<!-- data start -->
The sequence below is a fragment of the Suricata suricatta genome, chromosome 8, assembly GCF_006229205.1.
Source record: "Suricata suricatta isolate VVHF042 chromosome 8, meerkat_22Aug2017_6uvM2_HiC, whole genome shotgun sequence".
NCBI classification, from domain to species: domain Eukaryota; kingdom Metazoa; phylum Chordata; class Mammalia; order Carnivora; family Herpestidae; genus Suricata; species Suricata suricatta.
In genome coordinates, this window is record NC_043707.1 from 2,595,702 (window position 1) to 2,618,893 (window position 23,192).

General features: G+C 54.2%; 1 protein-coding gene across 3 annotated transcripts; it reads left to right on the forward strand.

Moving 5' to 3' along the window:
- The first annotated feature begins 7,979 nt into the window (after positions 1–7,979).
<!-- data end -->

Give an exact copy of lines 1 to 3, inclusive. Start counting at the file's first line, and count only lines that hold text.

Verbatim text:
The sequence below is a fragment of the Suricata suricatta genome, chromosome 8, assembly GCF_006229205.1.
Source record: "Suricata suricatta isolate VVHF042 chromosome 8, meerkat_22Aug2017_6uvM2_HiC, whole genome shotgun sequence".
NCBI classification, from domain to species: domain Eukaryota; kingdom Metazoa; phylum Chordata; class Mammalia; order Carnivora; family Herpestidae; genus Suricata; species Suricata suricatta.